Published on March 10, 2020
Have some of this Dirt Cake
Did you ever make mud pies when you were a kid? I know I did, but mine were usually made of sawdust from my Dad’s shop. It was easier to clean up after and to wash off my hands.
Funny thing. I had a tea set and I would make real tea and mud pies, and we’d have a tea party. We drank the tea but didn’t eat the mud pies.
Spring is in the air now, and thoughts of past mud pies and tea parties are circulating in my head. And that made me think of Dirt Cake - a real dessert that was popular in the late 80s and 90s, and it is one of the recipes in my first Seasoned Eatings from River’s End CDs.
The way you present the cake is the fun part. You buy and thoroughly clean a new plastic plant pot. Then, make the Dirt Cake in the pot and serve it with a new clean trowel. Did you ever make it? If you ever did, you would remember it – it’s mostly rich pudding and crushed Oreo cookies. The crushed Oreos look just like a rich dirt with white pieces of vermiculite in it.
I thought how much fun we had making it. Kids love it. One memory of making this cake is back when The Houston Canoe Club hosted a spooky campsite on Lake Texana for Halloween, and we had a potluck meal. You could bring anything, but it had to go along with a spooky theme. One year, I made the Dirt Cake, complete with gummy worms and the flower from the “Little Shop of Horrors” play/movie.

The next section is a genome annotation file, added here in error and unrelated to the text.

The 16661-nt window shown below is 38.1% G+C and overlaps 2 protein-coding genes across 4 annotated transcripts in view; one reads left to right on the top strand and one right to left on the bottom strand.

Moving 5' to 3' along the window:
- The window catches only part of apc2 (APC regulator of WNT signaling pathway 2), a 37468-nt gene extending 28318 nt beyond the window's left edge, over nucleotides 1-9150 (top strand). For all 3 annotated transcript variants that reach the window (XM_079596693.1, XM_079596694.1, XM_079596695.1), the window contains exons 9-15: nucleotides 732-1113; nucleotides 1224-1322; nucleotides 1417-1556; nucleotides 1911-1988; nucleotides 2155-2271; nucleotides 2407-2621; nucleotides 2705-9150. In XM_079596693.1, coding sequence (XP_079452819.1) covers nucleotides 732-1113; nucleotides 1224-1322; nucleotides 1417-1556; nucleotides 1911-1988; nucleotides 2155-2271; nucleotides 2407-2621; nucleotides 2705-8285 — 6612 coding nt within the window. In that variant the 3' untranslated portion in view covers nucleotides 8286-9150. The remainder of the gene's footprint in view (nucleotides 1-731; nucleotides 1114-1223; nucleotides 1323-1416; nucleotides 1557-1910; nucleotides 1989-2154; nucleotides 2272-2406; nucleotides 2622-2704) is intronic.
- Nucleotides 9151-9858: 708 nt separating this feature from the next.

When it was time for dessert, no one “cut “my cake – they thought it was just a decoration. So, I started scooping out the delicious delight, and, of course, the kids lined up first. Soon they were busily devouring the sweet treat. As the last of the Dirt Cake found itself onto my plate, an angry mother confronted me.
“How DARE you put plastic fishing worms in a dessert for the kids, “ she scolded. I think she was more than just a little bit angered when I laughed. She had seen Roy and me fishing earlier and had mistaken the gummy worms in the Dirt Cake for plastic fishing worms we had been using to fish with. She calmed down when I pointed out that the gummy worms were melting – and I picked out one on my plate and ate it. After that, she had to eat crow, uh … dirt, – Dirt Cake that is.
So, when you have a luncheon where you want to serve something different, get you a plastic flower pot, a clean trowel, some gummy worms and some silk flowers (or edible ones). Plant them in your Dirt Cake, and watch the smiles erupt when you serve it. Below is the recipe – have some fun!
(Write Jan in care of The Bulletin. Email: email@example.com. Snail mail: The Bulletin, PO Box 2426, Angleton TX, 77516.)